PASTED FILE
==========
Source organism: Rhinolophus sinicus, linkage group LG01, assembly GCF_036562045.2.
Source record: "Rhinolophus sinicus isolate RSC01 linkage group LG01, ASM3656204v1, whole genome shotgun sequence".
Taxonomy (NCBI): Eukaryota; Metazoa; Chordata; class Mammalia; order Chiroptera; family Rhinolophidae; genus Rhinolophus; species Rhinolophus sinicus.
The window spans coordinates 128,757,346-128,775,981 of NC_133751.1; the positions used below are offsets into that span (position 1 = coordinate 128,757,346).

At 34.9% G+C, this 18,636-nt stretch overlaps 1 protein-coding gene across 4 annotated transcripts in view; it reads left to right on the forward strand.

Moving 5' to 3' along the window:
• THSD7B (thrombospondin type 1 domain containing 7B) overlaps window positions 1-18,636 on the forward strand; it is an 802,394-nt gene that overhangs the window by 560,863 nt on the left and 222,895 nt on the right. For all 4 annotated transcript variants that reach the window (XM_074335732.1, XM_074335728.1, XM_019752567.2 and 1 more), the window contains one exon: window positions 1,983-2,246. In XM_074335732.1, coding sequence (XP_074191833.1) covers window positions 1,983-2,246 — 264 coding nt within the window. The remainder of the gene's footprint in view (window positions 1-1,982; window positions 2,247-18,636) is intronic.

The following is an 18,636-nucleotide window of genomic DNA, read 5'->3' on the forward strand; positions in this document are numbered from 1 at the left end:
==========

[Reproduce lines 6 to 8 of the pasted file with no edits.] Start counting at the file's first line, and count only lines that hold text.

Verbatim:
Moving 5' to 3' along the window:
• THSD7B (thrombospondin type 1 domain containing 7B) overlaps window positions 1-18,636 on the forward strand; it is an 802,394-nt gene that overhangs the window by 560,863 nt on the left and 222,895 nt on the right. For all 4 annotated transcript variants that reach the window (XM_074335732.1, XM_074335728.1, XM_019752567.2 and 1 more), the window contains one exon: window positions 1,983-2,246. In XM_074335732.1, coding sequence (XP_074191833.1) covers window positions 1,983-2,246 — 264 coding nt within the window. The remainder of the gene's footprint in view (window positions 1-1,982; window positions 2,247-18,636) is intronic.

The following is an 18,636-nucleotide window of genomic DNA, read 5'->3' on the forward strand; positions in this document are numbered from 1 at the left end: